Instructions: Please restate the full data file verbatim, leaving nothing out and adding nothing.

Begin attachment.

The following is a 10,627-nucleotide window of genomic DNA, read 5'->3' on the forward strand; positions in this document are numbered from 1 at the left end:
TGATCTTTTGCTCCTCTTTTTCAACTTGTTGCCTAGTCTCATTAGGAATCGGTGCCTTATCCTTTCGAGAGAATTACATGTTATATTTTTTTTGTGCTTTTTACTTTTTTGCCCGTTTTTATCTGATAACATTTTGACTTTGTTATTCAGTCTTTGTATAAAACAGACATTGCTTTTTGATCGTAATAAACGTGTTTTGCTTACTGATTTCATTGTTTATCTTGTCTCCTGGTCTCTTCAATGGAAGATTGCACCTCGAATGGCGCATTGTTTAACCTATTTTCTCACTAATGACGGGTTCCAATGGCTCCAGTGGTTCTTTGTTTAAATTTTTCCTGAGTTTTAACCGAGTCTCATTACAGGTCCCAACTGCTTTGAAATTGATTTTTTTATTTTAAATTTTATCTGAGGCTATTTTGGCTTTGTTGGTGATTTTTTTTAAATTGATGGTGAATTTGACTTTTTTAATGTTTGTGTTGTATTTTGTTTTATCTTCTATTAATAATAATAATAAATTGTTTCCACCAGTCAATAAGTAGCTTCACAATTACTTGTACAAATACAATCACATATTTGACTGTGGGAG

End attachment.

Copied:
The following is a 10,627-nucleotide window of genomic DNA, read 5'->3' on the forward strand; positions in this document are numbered from 1 at the left end:
TGATCTTTTGCTCCTCTTTTTCAACTTGTTGCCTAGTCTCATTAGGAATCGGTGCCTTATCCTTTCGAGAGAATTACATGTTATATTTTTTTTGTGCTTTTTACTTTTTTGCCCGTTTTTATCTGATAACATTTTGACTTTGTTATTCAGTCTTTGTATAAAACAGACATTGCTTTTTGATCGTAATAAACGTGTTTTGCTTACTGATTTCATTGTTTATCTTGTCTCCTGGTCTCTTCAATGGAAGATTGCACCTCGAATGGCGCATTGTTTAACCTATTTTCTCACTAATGACGGGTTCCAATGGCTCCAGTGGTTCTTTGTTTAAATTTTTCCTGAGTTTTAACCGAGTCTCATTACAGGTCCCAACTGCTTTGAAATTGATTTTTTTATTTTAAATTTTATCTGAGGCTATTTTGGCTTTGTTGGTGATTTTTTTTAAATTGATGGTGAATTTGACTTTTTTAATGTTTGTGTTGTATTTTGTTTTATCTTCTATTAATAATAATAATAAATTGTTTCCACCAGTCAATAAGTAGCTTCACAATTACTTGTACAAATACAATCACATATTTGACTGTGGGAG